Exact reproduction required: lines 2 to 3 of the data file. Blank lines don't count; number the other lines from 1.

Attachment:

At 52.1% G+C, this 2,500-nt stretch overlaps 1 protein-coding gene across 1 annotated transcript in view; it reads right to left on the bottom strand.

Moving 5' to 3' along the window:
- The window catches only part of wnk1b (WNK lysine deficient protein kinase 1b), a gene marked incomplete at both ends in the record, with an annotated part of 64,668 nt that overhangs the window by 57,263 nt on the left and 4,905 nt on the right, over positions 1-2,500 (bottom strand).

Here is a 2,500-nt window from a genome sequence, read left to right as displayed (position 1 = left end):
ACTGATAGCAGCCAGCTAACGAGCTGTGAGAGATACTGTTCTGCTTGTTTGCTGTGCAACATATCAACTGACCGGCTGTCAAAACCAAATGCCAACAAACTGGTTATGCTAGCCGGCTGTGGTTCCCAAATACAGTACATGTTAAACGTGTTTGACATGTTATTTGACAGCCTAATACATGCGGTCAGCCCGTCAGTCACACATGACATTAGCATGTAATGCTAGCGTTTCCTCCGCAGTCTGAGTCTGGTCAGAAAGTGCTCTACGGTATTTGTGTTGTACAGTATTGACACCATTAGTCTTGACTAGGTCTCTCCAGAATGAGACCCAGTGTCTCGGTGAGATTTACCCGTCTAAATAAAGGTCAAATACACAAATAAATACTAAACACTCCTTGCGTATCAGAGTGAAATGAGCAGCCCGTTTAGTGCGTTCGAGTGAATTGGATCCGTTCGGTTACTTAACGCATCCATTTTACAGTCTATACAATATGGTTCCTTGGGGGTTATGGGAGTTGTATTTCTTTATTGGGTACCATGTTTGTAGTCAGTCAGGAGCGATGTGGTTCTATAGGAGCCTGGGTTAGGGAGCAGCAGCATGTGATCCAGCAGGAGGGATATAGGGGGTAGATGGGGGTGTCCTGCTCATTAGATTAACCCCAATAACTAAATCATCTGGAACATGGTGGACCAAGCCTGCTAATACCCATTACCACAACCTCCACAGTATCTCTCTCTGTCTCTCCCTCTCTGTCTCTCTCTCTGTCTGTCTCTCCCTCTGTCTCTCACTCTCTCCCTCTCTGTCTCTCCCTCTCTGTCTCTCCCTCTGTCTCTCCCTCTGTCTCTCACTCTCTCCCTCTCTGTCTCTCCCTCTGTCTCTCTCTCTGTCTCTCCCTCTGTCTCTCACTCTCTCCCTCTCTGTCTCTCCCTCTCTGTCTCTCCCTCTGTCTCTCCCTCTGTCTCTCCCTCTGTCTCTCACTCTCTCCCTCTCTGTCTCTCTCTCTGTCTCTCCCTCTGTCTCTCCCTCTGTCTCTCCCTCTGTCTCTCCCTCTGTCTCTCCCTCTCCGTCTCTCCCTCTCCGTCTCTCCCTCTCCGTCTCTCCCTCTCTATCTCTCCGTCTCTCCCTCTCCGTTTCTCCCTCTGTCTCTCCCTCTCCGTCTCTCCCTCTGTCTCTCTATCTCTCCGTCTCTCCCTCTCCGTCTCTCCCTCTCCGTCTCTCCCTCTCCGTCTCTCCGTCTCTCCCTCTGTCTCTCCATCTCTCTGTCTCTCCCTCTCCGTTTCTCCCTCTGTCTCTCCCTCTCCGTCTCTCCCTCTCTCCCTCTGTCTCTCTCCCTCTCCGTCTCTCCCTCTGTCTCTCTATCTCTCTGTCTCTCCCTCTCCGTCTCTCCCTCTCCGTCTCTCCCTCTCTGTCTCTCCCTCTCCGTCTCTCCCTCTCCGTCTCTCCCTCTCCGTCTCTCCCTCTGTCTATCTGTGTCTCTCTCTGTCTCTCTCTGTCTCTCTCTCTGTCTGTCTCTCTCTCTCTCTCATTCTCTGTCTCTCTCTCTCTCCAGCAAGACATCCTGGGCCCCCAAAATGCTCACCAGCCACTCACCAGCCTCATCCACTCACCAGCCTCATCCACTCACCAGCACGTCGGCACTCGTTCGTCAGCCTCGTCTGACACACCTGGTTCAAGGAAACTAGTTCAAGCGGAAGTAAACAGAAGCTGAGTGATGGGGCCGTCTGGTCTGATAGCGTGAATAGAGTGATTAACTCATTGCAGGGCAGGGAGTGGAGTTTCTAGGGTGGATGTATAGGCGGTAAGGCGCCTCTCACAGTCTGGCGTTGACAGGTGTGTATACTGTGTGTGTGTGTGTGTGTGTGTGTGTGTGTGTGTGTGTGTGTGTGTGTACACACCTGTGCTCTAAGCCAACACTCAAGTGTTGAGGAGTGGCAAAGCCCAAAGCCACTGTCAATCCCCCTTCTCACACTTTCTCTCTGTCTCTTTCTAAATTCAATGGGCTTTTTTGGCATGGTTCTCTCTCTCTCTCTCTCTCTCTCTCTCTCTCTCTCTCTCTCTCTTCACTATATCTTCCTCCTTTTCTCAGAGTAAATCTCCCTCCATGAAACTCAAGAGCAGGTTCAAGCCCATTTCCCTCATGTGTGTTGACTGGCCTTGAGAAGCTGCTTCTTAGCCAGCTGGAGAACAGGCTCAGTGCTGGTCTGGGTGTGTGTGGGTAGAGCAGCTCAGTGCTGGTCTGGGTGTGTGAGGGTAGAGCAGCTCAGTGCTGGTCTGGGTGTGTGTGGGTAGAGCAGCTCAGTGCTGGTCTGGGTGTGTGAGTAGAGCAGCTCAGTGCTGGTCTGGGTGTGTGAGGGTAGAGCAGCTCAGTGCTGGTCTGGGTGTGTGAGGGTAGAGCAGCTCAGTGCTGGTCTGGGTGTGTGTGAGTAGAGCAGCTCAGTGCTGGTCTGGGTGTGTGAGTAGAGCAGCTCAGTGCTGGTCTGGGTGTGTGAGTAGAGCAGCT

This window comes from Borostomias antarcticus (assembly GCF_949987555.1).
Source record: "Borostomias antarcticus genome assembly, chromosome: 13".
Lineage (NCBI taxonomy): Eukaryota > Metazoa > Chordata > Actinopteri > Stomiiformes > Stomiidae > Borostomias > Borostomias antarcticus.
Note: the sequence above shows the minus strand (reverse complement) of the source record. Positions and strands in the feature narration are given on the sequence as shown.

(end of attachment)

Moving 5' to 3' along the window:
- The window catches only part of wnk1b (WNK lysine deficient protein kinase 1b), a gene marked incomplete at both ends in the record, with an annotated part of 64,668 nt that overhangs the window by 57,263 nt on the left and 4,905 nt on the right, over positions 1-2,500 (bottom strand).